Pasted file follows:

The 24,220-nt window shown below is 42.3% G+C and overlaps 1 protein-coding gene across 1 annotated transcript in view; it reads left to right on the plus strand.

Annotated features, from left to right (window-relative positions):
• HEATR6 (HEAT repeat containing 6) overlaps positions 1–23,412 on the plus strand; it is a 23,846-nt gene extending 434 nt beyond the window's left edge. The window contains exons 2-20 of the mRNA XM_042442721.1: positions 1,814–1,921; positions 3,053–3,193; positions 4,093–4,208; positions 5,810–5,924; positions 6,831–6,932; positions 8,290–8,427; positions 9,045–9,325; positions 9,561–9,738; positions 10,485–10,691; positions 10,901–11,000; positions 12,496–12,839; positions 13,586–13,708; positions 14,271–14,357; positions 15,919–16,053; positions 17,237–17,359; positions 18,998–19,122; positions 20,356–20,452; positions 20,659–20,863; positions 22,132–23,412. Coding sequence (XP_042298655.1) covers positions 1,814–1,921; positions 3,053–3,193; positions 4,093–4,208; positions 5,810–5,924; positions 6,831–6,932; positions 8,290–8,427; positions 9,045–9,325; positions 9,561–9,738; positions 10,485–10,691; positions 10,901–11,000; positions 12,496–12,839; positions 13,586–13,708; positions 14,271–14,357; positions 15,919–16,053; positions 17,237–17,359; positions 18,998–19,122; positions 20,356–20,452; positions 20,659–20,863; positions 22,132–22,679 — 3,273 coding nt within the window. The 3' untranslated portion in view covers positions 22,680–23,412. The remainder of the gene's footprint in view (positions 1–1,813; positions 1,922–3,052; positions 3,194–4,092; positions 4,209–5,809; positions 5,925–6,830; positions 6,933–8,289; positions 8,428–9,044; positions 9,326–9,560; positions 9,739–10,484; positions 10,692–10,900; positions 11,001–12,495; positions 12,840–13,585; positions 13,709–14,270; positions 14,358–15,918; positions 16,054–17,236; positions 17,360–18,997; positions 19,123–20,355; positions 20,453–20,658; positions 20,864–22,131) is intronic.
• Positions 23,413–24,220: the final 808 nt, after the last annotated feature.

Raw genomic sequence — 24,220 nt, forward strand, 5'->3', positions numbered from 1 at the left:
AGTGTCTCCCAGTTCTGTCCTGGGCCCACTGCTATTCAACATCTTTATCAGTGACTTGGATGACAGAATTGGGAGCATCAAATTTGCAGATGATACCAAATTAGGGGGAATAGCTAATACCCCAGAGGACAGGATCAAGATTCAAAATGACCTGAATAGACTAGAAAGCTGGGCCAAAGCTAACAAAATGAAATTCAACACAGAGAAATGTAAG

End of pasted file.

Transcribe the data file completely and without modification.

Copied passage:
The 24,220-nt window shown below is 42.3% G+C and overlaps 1 protein-coding gene across 1 annotated transcript in view; it reads left to right on the plus strand.

Annotated features, from left to right (window-relative positions):
• HEATR6 (HEAT repeat containing 6) overlaps positions 1–23,412 on the plus strand; it is a 23,846-nt gene extending 434 nt beyond the window's left edge. The window contains exons 2-20 of the mRNA XM_042442721.1: positions 1,814–1,921; positions 3,053–3,193; positions 4,093–4,208; positions 5,810–5,924; positions 6,831–6,932; positions 8,290–8,427; positions 9,045–9,325; positions 9,561–9,738; positions 10,485–10,691; positions 10,901–11,000; positions 12,496–12,839; positions 13,586–13,708; positions 14,271–14,357; positions 15,919–16,053; positions 17,237–17,359; positions 18,998–19,122; positions 20,356–20,452; positions 20,659–20,863; positions 22,132–23,412. Coding sequence (XP_042298655.1) covers positions 1,814–1,921; positions 3,053–3,193; positions 4,093–4,208; positions 5,810–5,924; positions 6,831–6,932; positions 8,290–8,427; positions 9,045–9,325; positions 9,561–9,738; positions 10,485–10,691; positions 10,901–11,000; positions 12,496–12,839; positions 13,586–13,708; positions 14,271–14,357; positions 15,919–16,053; positions 17,237–17,359; positions 18,998–19,122; positions 20,356–20,452; positions 20,659–20,863; positions 22,132–22,679 — 3,273 coding nt within the window. The 3' untranslated portion in view covers positions 22,680–23,412. The remainder of the gene's footprint in view (positions 1–1,813; positions 1,922–3,052; positions 3,194–4,092; positions 4,209–5,809; positions 5,925–6,830; positions 6,933–8,289; positions 8,428–9,044; positions 9,326–9,560; positions 9,739–10,484; positions 10,692–10,900; positions 11,001–12,495; positions 12,840–13,585; positions 13,709–14,270; positions 14,358–15,918; positions 16,054–17,236; positions 17,360–18,997; positions 19,123–20,355; positions 20,453–20,658; positions 20,864–22,131) is intronic.
• Positions 23,413–24,220: the final 808 nt, after the last annotated feature.

Raw genomic sequence — 24,220 nt, forward strand, 5'->3', positions numbered from 1 at the left:
AGTGTCTCCCAGTTCTGTCCTGGGCCCACTGCTATTCAACATCTTTATCAGTGACTTGGATGACAGAATTGGGAGCATCAAATTTGCAGATGATACCAAATTAGGGGGAATAGCTAATACCCCAGAGGACAGGATCAAGATTCAAAATGACCTGAATAGACTAGAAAGCTGGGCCAAAGCTAACAAAATGAAATTCAACACAGAGAAATGTAAG